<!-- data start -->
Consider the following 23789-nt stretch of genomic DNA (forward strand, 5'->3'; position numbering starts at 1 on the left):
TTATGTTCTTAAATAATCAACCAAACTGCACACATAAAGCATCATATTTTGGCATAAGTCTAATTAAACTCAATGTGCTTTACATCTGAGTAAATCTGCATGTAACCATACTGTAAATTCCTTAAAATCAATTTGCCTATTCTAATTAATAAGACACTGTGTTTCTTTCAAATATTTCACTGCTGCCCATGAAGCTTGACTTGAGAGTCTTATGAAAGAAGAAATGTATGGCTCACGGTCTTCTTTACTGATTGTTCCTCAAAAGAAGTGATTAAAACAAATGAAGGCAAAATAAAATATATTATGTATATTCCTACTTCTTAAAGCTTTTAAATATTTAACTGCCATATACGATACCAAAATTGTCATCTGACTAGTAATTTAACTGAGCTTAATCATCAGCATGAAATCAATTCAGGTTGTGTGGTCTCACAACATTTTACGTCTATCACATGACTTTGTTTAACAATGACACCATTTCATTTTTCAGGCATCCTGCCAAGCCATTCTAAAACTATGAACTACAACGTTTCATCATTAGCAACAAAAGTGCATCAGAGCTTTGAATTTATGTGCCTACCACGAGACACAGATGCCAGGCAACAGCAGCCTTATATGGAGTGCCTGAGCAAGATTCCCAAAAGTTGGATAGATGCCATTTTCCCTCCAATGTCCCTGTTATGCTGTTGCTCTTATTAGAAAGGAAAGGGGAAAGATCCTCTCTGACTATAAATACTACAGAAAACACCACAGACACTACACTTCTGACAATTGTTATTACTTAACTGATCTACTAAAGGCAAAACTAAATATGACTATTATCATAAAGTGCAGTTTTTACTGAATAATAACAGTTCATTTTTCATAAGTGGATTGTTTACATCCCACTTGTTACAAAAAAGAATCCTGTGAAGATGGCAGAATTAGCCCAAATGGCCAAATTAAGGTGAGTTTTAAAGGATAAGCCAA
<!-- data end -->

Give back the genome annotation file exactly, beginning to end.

Consider the following 23789-nt stretch of genomic DNA (forward strand, 5'->3'; position numbering starts at 1 on the left):
TTATGTTCTTAAATAATCAACCAAACTGCACACATAAAGCATCATATTTTGGCATAAGTCTAATTAAACTCAATGTGCTTTACATCTGAGTAAATCTGCATGTAACCATACTGTAAATTCCTTAAAATCAATTTGCCTATTCTAATTAATAAGACACTGTGTTTCTTTCAAATATTTCACTGCTGCCCATGAAGCTTGACTTGAGAGTCTTATGAAAGAAGAAATGTATGGCTCACGGTCTTCTTTACTGATTGTTCCTCAAAAGAAGTGATTAAAACAAATGAAGGCAAAATAAAATATATTATGTATATTCCTACTTCTTAAAGCTTTTAAATATTTAACTGCCATATACGATACCAAAATTGTCATCTGACTAGTAATTTAACTGAGCTTAATCATCAGCATGAAATCAATTCAGGTTGTGTGGTCTCACAACATTTTACGTCTATCACATGACTTTGTTTAACAATGACACCATTTCATTTTTCAGGCATCCTGCCAAGCCATTCTAAAACTATGAACTACAACGTTTCATCATTAGCAACAAAAGTGCATCAGAGCTTTGAATTTATGTGCCTACCACGAGACACAGATGCCAGGCAACAGCAGCCTTATATGGAGTGCCTGAGCAAGATTCCCAAAAGTTGGATAGATGCCATTTTCCCTCCAATGTCCCTGTTATGCTGTTGCTCTTATTAGAAAGGAAAGGGGAAAGATCCTCTCTGACTATAAATACTACAGAAAACACCACAGACACTACACTTCTGACAATTGTTATTACTTAACTGATCTACTAAAGGCAAAACTAAATATGACTATTATCATAAAGTGCAGTTTTTACTGAATAATAACAGTTCATTTTTCATAAGTGGATTGTTTACATCCCACTTGTTACAAAAAAGAATCCTGTGAAGATGGCAGAATTAGCCCAAATGGCCAAATTAAGGTGAGTTTTAAAGGATAAGCCAA